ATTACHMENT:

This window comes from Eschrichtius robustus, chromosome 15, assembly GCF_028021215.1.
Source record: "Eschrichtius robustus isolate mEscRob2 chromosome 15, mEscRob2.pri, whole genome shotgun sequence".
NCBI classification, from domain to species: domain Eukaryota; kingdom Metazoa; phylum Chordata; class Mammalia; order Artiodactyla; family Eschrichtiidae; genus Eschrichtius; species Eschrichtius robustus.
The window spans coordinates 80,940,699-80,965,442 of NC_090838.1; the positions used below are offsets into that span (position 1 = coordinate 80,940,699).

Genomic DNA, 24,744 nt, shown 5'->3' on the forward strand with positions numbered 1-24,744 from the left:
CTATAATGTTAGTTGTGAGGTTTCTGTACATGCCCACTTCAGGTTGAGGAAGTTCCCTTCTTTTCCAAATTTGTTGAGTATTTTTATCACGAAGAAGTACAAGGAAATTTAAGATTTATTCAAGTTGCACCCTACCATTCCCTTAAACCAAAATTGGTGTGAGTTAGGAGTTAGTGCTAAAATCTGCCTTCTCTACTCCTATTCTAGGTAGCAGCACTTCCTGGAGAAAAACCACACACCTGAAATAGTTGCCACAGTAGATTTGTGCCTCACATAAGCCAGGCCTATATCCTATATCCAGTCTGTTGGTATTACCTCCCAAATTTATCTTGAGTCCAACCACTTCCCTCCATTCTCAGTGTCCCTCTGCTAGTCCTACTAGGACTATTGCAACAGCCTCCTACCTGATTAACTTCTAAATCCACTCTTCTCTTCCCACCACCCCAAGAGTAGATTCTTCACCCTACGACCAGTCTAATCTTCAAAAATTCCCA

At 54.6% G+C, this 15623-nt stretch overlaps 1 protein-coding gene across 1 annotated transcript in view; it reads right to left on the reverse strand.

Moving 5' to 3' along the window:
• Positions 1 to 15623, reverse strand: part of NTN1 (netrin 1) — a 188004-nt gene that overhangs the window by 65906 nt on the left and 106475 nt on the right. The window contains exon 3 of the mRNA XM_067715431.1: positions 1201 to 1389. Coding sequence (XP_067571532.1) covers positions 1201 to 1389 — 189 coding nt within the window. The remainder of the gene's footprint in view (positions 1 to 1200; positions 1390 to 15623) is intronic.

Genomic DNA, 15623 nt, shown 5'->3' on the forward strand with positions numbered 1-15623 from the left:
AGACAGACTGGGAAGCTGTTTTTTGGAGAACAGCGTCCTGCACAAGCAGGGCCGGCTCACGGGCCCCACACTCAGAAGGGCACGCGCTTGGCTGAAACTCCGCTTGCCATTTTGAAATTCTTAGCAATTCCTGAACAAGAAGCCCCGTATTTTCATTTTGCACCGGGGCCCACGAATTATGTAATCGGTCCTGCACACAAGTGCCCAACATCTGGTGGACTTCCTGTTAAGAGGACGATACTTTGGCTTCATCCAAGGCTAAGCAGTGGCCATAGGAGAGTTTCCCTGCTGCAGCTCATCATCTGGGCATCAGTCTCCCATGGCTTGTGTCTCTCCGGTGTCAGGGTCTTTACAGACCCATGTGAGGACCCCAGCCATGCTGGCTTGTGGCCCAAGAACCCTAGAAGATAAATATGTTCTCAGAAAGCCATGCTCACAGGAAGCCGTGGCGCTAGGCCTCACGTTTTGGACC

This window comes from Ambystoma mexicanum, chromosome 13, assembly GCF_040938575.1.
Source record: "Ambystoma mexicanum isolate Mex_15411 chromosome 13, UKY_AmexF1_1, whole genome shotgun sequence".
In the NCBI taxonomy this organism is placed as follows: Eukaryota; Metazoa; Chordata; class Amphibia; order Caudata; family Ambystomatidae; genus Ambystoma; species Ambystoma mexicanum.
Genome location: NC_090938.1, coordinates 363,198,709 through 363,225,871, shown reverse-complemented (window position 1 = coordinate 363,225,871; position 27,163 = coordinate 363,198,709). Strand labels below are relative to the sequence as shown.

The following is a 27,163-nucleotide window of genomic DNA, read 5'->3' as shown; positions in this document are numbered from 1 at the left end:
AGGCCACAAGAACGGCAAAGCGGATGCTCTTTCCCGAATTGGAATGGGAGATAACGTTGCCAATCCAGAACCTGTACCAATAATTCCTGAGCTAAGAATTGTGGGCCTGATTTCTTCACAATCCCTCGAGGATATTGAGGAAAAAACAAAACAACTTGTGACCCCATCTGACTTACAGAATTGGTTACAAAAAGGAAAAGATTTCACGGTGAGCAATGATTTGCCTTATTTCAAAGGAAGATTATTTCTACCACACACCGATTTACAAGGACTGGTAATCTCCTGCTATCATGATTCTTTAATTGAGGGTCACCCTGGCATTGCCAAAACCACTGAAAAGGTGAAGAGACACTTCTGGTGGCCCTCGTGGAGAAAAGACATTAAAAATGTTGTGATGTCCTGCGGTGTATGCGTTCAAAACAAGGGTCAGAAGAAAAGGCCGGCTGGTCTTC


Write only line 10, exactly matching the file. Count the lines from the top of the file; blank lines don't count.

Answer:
Genomic DNA, 15623 nt, shown 5'->3' on the forward strand with positions numbered 1-15623 from the left: